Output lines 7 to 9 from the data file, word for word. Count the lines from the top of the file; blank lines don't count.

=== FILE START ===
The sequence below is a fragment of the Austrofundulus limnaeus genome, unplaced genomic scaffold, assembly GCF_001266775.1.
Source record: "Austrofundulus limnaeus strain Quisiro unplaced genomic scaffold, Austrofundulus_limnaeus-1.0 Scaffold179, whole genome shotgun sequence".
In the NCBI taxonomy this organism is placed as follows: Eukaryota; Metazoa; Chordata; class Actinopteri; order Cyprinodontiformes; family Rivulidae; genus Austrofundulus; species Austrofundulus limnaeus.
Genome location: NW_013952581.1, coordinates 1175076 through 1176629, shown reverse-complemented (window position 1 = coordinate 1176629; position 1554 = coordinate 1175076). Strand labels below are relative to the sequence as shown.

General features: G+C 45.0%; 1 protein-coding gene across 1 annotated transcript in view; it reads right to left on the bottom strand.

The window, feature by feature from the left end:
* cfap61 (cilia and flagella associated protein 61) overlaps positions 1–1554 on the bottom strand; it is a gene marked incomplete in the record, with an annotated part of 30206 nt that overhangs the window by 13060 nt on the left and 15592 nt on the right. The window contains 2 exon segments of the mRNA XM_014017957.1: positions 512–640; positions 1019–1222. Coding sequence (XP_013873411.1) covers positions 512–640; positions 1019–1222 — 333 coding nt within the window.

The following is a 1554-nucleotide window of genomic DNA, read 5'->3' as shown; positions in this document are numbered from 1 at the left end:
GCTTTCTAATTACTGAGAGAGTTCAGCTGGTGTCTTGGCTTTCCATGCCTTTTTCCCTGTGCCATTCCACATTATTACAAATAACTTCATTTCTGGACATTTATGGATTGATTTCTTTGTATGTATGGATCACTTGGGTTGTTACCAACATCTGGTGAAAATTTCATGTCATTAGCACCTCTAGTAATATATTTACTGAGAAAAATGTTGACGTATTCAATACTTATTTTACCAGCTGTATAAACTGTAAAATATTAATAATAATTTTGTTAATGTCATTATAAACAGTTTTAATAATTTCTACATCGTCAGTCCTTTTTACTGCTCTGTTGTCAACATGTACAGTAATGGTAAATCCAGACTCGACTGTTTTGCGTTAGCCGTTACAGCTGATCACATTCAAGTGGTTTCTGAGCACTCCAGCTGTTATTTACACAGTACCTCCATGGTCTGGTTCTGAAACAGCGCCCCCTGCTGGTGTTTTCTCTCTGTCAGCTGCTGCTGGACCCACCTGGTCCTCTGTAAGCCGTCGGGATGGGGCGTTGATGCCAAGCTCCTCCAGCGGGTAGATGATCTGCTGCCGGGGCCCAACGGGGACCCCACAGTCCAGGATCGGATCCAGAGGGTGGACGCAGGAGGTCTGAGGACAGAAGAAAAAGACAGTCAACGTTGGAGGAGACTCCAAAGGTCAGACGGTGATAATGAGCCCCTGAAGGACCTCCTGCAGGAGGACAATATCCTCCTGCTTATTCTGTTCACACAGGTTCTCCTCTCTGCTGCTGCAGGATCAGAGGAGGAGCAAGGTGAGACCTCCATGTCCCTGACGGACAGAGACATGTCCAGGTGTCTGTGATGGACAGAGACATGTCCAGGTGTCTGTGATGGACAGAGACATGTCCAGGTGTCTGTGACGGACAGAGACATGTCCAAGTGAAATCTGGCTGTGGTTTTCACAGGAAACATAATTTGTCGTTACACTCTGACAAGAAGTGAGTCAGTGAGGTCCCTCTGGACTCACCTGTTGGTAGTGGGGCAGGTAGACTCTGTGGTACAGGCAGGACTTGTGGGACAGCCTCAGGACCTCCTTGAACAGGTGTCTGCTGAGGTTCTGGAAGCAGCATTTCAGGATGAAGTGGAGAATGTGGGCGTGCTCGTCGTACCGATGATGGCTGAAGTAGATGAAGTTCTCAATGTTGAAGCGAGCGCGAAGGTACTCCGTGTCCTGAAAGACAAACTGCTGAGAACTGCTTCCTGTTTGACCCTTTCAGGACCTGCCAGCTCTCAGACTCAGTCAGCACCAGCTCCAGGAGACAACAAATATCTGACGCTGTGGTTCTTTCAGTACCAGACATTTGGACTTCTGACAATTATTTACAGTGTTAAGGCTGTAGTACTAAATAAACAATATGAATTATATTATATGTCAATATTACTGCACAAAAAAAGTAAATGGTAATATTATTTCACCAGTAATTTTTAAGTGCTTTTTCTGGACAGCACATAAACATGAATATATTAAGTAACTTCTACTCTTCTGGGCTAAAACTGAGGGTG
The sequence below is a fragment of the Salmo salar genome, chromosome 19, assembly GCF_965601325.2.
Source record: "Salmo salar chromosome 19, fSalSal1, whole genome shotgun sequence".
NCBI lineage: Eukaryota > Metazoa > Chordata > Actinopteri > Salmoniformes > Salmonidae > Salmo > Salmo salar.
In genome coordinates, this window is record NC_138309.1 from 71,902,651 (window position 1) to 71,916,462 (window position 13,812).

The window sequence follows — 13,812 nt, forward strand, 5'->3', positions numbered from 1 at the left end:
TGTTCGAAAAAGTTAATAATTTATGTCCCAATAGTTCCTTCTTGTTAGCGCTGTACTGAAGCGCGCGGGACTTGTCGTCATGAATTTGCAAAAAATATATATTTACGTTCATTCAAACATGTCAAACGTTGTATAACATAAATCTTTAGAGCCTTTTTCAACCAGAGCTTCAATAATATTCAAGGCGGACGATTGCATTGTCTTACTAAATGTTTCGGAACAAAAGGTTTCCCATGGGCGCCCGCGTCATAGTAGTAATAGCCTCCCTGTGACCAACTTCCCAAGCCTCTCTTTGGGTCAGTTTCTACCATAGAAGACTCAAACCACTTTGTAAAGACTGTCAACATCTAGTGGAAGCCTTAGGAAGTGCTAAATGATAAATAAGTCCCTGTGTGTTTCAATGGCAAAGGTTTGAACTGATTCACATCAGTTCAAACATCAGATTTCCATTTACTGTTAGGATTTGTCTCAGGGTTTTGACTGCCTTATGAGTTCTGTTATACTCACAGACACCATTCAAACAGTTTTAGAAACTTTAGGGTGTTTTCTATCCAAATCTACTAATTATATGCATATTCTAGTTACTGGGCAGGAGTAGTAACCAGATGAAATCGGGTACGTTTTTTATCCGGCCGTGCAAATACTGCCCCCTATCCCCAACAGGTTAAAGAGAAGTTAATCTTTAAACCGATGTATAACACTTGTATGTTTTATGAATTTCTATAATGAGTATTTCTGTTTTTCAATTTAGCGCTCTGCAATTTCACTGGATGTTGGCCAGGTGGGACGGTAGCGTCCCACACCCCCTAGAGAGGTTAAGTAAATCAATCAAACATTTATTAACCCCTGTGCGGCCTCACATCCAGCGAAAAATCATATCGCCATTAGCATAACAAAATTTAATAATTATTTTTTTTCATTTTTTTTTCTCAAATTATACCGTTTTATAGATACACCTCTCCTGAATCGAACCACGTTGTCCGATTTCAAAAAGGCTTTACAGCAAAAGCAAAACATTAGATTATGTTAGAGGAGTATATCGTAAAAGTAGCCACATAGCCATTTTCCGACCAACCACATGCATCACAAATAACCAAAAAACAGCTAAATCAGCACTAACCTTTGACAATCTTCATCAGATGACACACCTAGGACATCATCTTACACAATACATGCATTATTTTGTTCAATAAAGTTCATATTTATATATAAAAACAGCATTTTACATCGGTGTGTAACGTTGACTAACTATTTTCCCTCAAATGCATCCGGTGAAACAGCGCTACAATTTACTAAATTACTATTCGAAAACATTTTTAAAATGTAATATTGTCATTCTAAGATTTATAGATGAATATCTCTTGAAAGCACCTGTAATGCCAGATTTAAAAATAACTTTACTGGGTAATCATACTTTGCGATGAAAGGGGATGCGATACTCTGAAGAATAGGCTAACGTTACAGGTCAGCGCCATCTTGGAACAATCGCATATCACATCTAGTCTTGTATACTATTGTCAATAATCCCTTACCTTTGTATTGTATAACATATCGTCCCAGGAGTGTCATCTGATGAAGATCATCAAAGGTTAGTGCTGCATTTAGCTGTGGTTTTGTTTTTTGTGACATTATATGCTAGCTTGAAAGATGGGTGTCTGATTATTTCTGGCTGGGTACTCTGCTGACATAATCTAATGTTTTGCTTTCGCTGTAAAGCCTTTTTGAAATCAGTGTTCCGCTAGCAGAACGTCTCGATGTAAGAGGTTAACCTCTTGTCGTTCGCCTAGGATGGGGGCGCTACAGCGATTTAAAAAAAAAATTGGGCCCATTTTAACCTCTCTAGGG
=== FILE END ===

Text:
* cfap61 (cilia and flagella associated protein 61) overlaps positions 1–1554 on the bottom strand; it is a gene marked incomplete in the record, with an annotated part of 30206 nt that overhangs the window by 13060 nt on the left and 15592 nt on the right. The window contains 2 exon segments of the mRNA XM_014017957.1: positions 512–640; positions 1019–1222. Coding sequence (XP_013873411.1) covers positions 512–640; positions 1019–1222 — 333 coding nt within the window.

The following is a 1554-nucleotide window of genomic DNA, read 5'->3' as shown; positions in this document are numbered from 1 at the left end:
GCTTTCTAATTACTGAGAGAGTTCAGCTGGTGTCTTGGCTTTCCATGCCTTTTTCCCTGTGCCATTCCACATTATTACAAATAACTTCATTTCTGGACATTTATGGATTGATTTCTTTGTATGTATGGATCACTTGGGTTGTTACCAACATCTGGTGAAAATTTCATGTCATTAGCACCTCTAGTAATATATTTACTGAGAAAAATGTTGACGTATTCAATACTTATTTTACCAGCTGTATAAACTGTAAAATATTAATAATAATTTTGTTAATGTCATTATAAACAGTTTTAATAATTTCTACATCGTCAGTCCTTTTTACTGCTCTGTTGTCAACATGTACAGTAATGGTAAATCCAGACTCGACTGTTTTGCGTTAGCCGTTACAGCTGATCACATTCAAGTGGTTTCTGAGCACTCCAGCTGTTATTTACACAGTACCTCCATGGTCTGGTTCTGAAACAGCGCCCCCTGCTGGTGTTTTCTCTCTGTCAGCTGCTGCTGGACCCACCTGGTCCTCTGTAAGCCGTCGGGATGGGGCGTTGATGCCAAGCTCCTCCAGCGGGTAGATGATCTGCTGCCGGGGCCCAACGGGGACCCCACAGTCCAGGATCGGATCCAGAGGGTGGACGCAGGAGGTCTGAGGACAGAAGAAAAAGACAGTCAACGTTGGAGGAGACTCCAAAGGTCAGACGGTGATAATGAGCCCCTGAAGGACCTCCTGCAGGAGGACAATATCCTCCTGCTTATTCTGTTCACACAGGTTCTCCTCTCTGCTGCTGCAGGATCAGAGGAGGAGCAAGGTGAGACCTCCATGTCCCTGACGGACAGAGACATGTCCAGGTGTCTGTGATGGACAGAGACATGTCCAGGTGTCTGTGATGGACAGAGACATGTCCAGGTGTCTGTGACGGACAGAGACATGTCCAAGTGAAATCTGGCTGTGGTTTTCACAGGAAACATAATTTGTCGTTACACTCTGACAAGAAGTGAGTCAGTGAGGTCCCTCTGGACTCACCTGTTGGTAGTGGGGCAGGTAGACTCTGTGGTACAGGCAGGACTTGTGGGACAGCCTCAGGACCTCCTTGAACAGGTGTCTGCTGAGGTTCTGGAAGCAGCATTTCAGGATGAAGTGGAGAATGTGGGCGTGCTCGTCGTACCGATGATGGCTGAAGTAGATGAAGTTCTCAATGTTGAAGCGAGCGCGAAGGTACTCCGTGTCCTGAAAGACAAACTGCTGAGAACTGCTTCCTGTTTGACCCTTTCAGGACCTGCCAGCTCTCAGACTCAGTCAGCACCAGCTCCAGGAGACAACAAATATCTGACGCTGTGGTTCTTTCAGTACCAGACATTTGGACTTCTGACAATTATTTACAGTGTTAAGGCTGTAGTACTAAATAAACAATATGAATTATATTATATGTCAATATTACTGCACAAAAAAAGTAAATGGTAATATTATTTCACCAGTAATTTTTAAGTGCTTTTTCTGGACAGCACATAAACATGAATATATTAAGTAACTTCTACTCTTCTGGGCTAAAACTGAGGGTG